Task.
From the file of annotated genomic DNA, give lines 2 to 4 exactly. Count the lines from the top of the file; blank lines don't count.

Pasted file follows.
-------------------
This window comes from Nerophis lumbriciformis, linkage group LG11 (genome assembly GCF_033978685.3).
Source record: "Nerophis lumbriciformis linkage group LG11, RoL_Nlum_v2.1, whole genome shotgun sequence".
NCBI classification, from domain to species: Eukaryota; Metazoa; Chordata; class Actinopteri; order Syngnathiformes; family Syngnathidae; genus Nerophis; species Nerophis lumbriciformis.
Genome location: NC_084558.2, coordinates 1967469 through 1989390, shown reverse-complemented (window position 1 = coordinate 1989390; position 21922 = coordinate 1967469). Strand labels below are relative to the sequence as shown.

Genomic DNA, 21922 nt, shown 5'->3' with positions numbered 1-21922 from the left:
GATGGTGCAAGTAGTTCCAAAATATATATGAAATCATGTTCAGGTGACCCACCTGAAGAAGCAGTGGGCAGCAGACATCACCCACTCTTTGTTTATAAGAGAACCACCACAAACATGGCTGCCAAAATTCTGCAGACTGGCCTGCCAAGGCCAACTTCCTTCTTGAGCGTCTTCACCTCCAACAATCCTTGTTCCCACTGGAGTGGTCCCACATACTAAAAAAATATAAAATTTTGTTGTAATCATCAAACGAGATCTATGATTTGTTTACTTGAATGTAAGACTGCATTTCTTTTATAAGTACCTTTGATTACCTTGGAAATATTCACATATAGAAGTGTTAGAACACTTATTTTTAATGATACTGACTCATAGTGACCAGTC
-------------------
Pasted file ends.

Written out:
Source record: "Nerophis lumbriciformis linkage group LG11, RoL_Nlum_v2.1, whole genome shotgun sequence".
NCBI classification, from domain to species: Eukaryota; Metazoa; Chordata; class Actinopteri; order Syngnathiformes; family Syngnathidae; genus Nerophis; species Nerophis lumbriciformis.
Genome location: NC_084558.2, coordinates 1967469 through 1989390, shown reverse-complemented (window position 1 = coordinate 1989390; position 21922 = coordinate 1967469). Strand labels below are relative to the sequence as shown.